As we now have all the necessary building blocks, we can define a Neuron, which takes in the sum of all the weight*values and its biases and would output a value based off the activation function(tanh() in this case).

class Neuron:
  def __init__(self, nin):
    self.w = [Value(random.uniform(-1,1)) for _ in range(nin)]
    self.b = Value(random.uniform(-1,1))
  def __call__(self, x):
    # w * x + b
    act = sum((wi*xi for wi, xi in zip(self.w, x)), self.b)
    out = act.tanh()
    return out

The values of the weights and the biases are randomized as we don't want symmetry in the hidden layer. This post (opens in a new tab) helped me understand why.

Layers just define a list of neurons that take in the number of input neurons(nin) and number of output neurons(nout). The MLP, multi-layer perceptron, takes the number/dimension of input neurons(nin) and the dimension of the layers as a list(nouts). Therefore, call() for the MLP class performs a forward propogation as it calls the propogation from layer to layer, where each layer performs a call() for its neurons.

class Layer:
  def __init__(self, nin, nout):
    self.neurons = [Neuron(nin) for _ in range(nout)]
  def __call__(self, x):
    outs = [n(x) for n in self.neurons]
    return outs[0] if len(outs) == 1 else outs
  def parameters(self):
    return [p for neuron in self.neurons for p in neuron.parameters()]
class MLP:
  def __init__(self, nin, nouts):
    sz = [nin] + nouts
    self.layers = [Layer(sz[i], sz[i+1]) for i in range(len(nouts))]
  def __call__(self, x):
    for layer in self.layers:
      x = layer(x)
    return x
  def parameters(self):
    return [p for layer in self.layers for p in layer.parameters()]

Now, we process this neural network, which involves the forward pass, which allows to calculate the all the values of each neuron goes through the hidden layers and is propagated until it reaches a final output.

for k in range(20):
  # forward pass
  ypred = [n(x) for x in xs]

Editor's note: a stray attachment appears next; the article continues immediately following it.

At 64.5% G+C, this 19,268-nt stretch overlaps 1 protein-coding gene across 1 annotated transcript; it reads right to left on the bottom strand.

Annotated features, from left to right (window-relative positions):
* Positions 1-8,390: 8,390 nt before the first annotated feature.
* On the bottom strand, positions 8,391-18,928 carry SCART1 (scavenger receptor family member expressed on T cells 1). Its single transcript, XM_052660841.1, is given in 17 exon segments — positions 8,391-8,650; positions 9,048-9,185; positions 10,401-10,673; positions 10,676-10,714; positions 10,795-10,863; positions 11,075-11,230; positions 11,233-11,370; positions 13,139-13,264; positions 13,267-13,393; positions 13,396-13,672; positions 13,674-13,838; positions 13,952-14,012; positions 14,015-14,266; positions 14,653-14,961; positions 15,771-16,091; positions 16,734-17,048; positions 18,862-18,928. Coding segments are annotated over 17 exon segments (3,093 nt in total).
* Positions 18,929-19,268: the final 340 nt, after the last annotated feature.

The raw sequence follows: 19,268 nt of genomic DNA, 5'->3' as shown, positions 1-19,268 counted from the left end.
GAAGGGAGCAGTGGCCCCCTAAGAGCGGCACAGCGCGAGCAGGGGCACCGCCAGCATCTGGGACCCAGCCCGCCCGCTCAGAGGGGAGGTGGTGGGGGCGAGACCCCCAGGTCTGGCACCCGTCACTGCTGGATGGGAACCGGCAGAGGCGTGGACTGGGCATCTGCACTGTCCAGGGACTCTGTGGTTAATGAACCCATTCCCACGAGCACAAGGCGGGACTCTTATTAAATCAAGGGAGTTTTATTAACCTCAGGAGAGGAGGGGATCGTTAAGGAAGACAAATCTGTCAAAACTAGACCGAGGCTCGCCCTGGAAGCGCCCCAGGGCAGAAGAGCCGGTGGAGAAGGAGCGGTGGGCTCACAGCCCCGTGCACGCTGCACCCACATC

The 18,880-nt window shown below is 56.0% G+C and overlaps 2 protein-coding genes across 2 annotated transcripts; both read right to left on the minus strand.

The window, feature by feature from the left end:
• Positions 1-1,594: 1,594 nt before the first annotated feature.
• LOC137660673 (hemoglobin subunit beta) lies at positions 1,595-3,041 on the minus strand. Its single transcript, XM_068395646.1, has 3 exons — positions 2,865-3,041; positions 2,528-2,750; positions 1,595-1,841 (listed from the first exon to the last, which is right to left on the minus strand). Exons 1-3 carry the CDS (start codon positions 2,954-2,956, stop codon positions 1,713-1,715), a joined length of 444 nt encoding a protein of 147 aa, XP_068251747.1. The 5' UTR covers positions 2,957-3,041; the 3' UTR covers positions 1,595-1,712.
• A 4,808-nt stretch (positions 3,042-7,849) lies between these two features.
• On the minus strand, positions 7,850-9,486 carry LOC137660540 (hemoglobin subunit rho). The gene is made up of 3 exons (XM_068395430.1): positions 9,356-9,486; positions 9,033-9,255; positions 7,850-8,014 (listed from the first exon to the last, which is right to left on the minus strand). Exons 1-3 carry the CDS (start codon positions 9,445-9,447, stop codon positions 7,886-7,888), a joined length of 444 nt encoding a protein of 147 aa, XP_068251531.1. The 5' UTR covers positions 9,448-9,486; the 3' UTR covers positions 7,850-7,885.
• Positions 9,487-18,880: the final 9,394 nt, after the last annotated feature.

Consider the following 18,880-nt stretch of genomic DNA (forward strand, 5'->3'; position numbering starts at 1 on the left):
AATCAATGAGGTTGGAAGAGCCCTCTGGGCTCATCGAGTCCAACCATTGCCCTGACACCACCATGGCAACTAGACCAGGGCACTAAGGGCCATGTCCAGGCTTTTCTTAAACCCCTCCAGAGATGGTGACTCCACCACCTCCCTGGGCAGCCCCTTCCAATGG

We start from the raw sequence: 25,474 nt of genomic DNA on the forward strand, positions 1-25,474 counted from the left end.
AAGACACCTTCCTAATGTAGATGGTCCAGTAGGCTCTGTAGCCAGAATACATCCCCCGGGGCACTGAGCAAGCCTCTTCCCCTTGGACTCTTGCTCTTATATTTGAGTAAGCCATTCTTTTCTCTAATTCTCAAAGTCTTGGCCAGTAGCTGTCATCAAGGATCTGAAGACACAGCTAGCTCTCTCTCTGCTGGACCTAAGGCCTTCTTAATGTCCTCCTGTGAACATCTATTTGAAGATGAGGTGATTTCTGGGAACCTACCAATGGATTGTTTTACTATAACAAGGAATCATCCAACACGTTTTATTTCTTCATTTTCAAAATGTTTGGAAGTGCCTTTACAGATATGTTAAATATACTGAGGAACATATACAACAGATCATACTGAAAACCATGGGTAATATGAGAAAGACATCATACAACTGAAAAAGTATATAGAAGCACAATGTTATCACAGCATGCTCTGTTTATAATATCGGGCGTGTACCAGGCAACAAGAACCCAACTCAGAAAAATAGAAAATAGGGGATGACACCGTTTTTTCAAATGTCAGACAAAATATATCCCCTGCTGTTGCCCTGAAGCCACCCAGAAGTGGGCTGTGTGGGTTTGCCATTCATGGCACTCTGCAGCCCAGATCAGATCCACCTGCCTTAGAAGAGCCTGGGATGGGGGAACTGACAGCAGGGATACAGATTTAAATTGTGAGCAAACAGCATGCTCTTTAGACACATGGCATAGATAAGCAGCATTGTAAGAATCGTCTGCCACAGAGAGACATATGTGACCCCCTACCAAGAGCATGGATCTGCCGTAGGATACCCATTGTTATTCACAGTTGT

loss = sum((yout - ygt)**2 for ygt, yout in zip(ys, ypred))
  # backward pass
  for p in n.parameters():
    p.grad = 0.0
  # update
  for p in n.parameters(): += -0.1 * p.grad

It is important to notice here that for this case, the loss function is the MSE, which measures the mean square of the the error between the predicted and desired values. We want to minimize the loss function, which in other words suggest a more accurate prediction.

Recall from definition of the gradient and the derivative that the gradients of the weights with respect to the loss function will determine the amount that the weight has to change in order to affect the error, which is done here by back propagation.

Furthermore, by considering the gradient as some sort of vector that points in the direction of an increased loss, if we move against the gradient, so in the negative direction of the gradient, we know that the MSE would be minimized, which is shown in the #update section of the code. This step is called the gradient descent, which generally completes the basic process of each iteration.

In conclusion, conducting multiple iterations of: forward propogation -> calculating loss function -> backwards propogation -> gradient descent is really what allows the prediction of the neural network to be accurate.

Learning this was pretty fun but I should really study for the finals so hopefully I'll get to work on the makemore from Andrej next time!

© Joe Lee.RSS